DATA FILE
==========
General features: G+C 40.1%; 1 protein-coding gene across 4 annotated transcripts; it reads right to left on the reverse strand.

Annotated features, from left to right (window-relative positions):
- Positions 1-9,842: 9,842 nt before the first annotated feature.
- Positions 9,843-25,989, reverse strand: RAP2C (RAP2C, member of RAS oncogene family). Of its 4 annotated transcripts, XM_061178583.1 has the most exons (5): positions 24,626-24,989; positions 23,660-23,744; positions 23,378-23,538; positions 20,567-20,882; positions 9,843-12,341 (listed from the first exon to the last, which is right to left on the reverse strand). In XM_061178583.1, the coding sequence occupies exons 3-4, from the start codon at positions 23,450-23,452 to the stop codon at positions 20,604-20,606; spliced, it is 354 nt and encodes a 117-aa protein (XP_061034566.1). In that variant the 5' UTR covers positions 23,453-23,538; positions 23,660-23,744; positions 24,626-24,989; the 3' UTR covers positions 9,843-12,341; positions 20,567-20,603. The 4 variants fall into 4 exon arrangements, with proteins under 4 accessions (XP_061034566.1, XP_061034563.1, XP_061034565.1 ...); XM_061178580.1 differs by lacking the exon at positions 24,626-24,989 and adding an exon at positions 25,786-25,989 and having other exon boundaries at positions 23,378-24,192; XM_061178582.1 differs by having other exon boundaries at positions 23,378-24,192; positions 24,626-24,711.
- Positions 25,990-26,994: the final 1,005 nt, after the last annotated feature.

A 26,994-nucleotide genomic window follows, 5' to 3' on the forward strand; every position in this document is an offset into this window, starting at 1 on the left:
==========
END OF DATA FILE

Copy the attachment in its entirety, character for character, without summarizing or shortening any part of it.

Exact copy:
General features: G+C 40.1%; 1 protein-coding gene across 4 annotated transcripts; it reads right to left on the reverse strand.

Annotated features, from left to right (window-relative positions):
- Positions 1-9,842: 9,842 nt before the first annotated feature.
- Positions 9,843-25,989, reverse strand: RAP2C (RAP2C, member of RAS oncogene family). Of its 4 annotated transcripts, XM_061178583.1 has the most exons (5): positions 24,626-24,989; positions 23,660-23,744; positions 23,378-23,538; positions 20,567-20,882; positions 9,843-12,341 (listed from the first exon to the last, which is right to left on the reverse strand). In XM_061178583.1, the coding sequence occupies exons 3-4, from the start codon at positions 23,450-23,452 to the stop codon at positions 20,604-20,606; spliced, it is 354 nt and encodes a 117-aa protein (XP_061034566.1). In that variant the 5' UTR covers positions 23,453-23,538; positions 23,660-23,744; positions 24,626-24,989; the 3' UTR covers positions 9,843-12,341; positions 20,567-20,603. The 4 variants fall into 4 exon arrangements, with proteins under 4 accessions (XP_061034566.1, XP_061034563.1, XP_061034565.1 ...); XM_061178580.1 differs by lacking the exon at positions 24,626-24,989 and adding an exon at positions 25,786-25,989 and having other exon boundaries at positions 23,378-24,192; XM_061178582.1 differs by having other exon boundaries at positions 23,378-24,192; positions 24,626-24,711.
- Positions 25,990-26,994: the final 1,005 nt, after the last annotated feature.

A 26,994-nucleotide genomic window follows, 5' to 3' on the forward strand; every position in this document is an offset into this window, starting at 1 on the left: